Letters to L: TWO

(This post may contain affiliate links. For more information, please read my full disclosure.)

Dear L,

You turned TWO at the end of January. We didn’t have a party this year, but you ended up having some visitors throughout the day: Grandma and Granddad, and Uncle M and Aunt A. We also went out to lunch at a buffet where you enjoyed peaches, Jello, and drinking soda out of Daddy’s cup. You weren’t content sitting at the table so you and I walked a few laps around the buffet. After dinner we cut into your Minion cake (I didn’t want to; I loved how it turned out!).

TWO Minion Cake via

You had a blast trying to blow up balloons, which made me happy because it was an excellent way to work on strengthening your facial muscles.

TWO via

Your second year of life has been a busy one, medical-wise. You had your lip and tongue ties corrected. You’ve been tested for allergies and found to be allergic to peanuts, coconuts, dogs, and ragweed. We need to avoid all things nut and we have an epi pen. You’ve been to the nurologist for your hypotonia and are in the Early Intervention program for physical therapy and speech. You’ve been to the ER for bronchiolitis a couple of times and were admitted to the hospital for it once, and we both got our first ride in an ambulance.

All these doctor visits means you now how to use the temporal thermometer, blood-oxygen monitor, stethoscope, and auroscope. You will grab these instruments out of the doctor’s and nurse’s hands and to use them on yourself. You’ll sit in our laps and insist on holding the Dino mask by yourself for your breathing treatments. It all makes you seem very Big Kid-ish!

You’re still go with the flow which makes traveling nice. In the last couple of months you started with tantrums. They aren’t as intense as your brother’s were, but when you are upset you tend to seek hugs. It’s the complete opposite of how I know how to handle a tantrum, so I’m still figuring out what works in disciplining you.

Your speech therapist says you’re a sensory seeker and she’s going to start helping me figure out how to find ways to help you settle down when you’re upset as well as to help keep your fingers and toys out of your mouth (the one area you’re constantly seeking input from). We’ll be starting with sensory bins at her next visit.

You pout when someone tells you “no” and if you’re told “no” in front of an audience you’ll sometimes cry too.

You hit your verbal explosion just after the new year at 23.5 months. You now have 50 words in your vocabulary, though it’s hard to understand a lot of them still. You still prefer to talk through your nose, making the sounds of the correct syllables but not actually saying consonant or verbal sounds. The speech therapist has mentioned this could be from the low muscle tone in your face.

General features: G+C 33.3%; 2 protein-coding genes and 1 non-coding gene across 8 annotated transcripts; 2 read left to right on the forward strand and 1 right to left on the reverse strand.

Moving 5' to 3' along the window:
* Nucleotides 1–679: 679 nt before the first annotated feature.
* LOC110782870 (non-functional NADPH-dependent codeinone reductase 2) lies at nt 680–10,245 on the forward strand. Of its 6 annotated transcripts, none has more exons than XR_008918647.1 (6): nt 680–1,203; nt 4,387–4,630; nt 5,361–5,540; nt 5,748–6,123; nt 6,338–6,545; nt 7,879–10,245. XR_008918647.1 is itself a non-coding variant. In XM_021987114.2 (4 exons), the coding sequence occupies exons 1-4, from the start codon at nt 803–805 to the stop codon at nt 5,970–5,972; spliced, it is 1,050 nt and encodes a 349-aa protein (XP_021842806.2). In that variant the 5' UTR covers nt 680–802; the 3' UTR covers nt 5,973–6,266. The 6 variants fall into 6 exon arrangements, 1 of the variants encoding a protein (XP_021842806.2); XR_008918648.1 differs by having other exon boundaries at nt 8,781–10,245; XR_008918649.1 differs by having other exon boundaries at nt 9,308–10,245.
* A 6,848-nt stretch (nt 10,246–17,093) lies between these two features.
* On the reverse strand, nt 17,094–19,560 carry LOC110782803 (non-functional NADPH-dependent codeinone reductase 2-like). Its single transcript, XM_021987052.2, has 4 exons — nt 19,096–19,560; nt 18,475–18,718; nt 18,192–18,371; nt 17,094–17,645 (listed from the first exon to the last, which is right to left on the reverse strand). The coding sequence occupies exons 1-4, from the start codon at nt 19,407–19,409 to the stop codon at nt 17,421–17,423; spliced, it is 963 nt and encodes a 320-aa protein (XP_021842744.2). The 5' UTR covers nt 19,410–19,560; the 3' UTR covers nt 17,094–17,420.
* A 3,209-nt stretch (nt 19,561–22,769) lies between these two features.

TWO via

During this verbal explosion phase, you also started comprehending what we said to you better. This was such a huge milestone for you to meet. You now understand most of the one-step commands we give you (“Get Mommy your cup” or “Put this in the trash”). We still need to work on you telling us what an object is when we point it out to you.

Pooping gives you a hard time, I think because of the hypotonia, so we’ve been sitting you on the potty when we see you trying to poop. This seems to help make things a lot easier for you. I’ve started giving you a bit of privacy, but if you’re having a particularly hard time you’ll reach out your hand to squeeze my finger. It reminds me of what you’d do when you were an infant; you loved holding onto my finger when you needed to do something unpleasant, like shots or blood draws. There have been a few instances when you’ve walked up to me and said “Poo!” to let me know you needed to poop. We haven’t taken the Potty Training Plunge, but we may start trying more seriously with it in a few months because you’ve started grabbing your diaper when it’s wet. You’re on your way to being ready!

You’re walking, running, and climbing; something you weren’t doing until you were 16 months old. You’ve outgrown your AFOs and we’ll be seeing the pediatric orthopedist in another month to discuss getting you new ones.

You’re down to one nap, usually from 1:30-3:30; however, if our scheduled allowed it, you would probably nap in the morning. I cannot tell you how many times we’ve gone to pick up G from school and you are sound asleep by the time we get there. You’re sleeping through the night from about 7:30-6:30, though you’re content to lay in bed until 7:30/8 in the morning. You’re still in a crib; you’ve only climbed out once and that was because I was late getting up and you were sick of waiting for me to get dressed.

Speaking of school, I think we’re going to put you in preschool 1-2 mornings a week in the fall. Now that you are understanding us better, I’m feeling more confident that you’ll be okay starting at 2.5. You get pretty upset when you can’t go into the classrooms and one of G’s teachers from last year cannot wait to have you in her class!

Two Year Stats

Weight: 26lbs
Height: 34″
Clothes: 2T everything, though some shirts are a little short in the sleeves, depending on the brand, and all pants are long.
Likes: Food, cuddles, watching TV, airplanes, trains, trucks & cars, everything that belongs to G, copying G, sleep, Minions, playing “night night”
Dislikes: being told “no,” feeling left out

We love you so much Lil’ L! I can’t wait to see how you grow and progress this year.



Letters to my children via ©

Leave a Reply

Your email address will not be published. Required fields are marked *

CommentLuv badge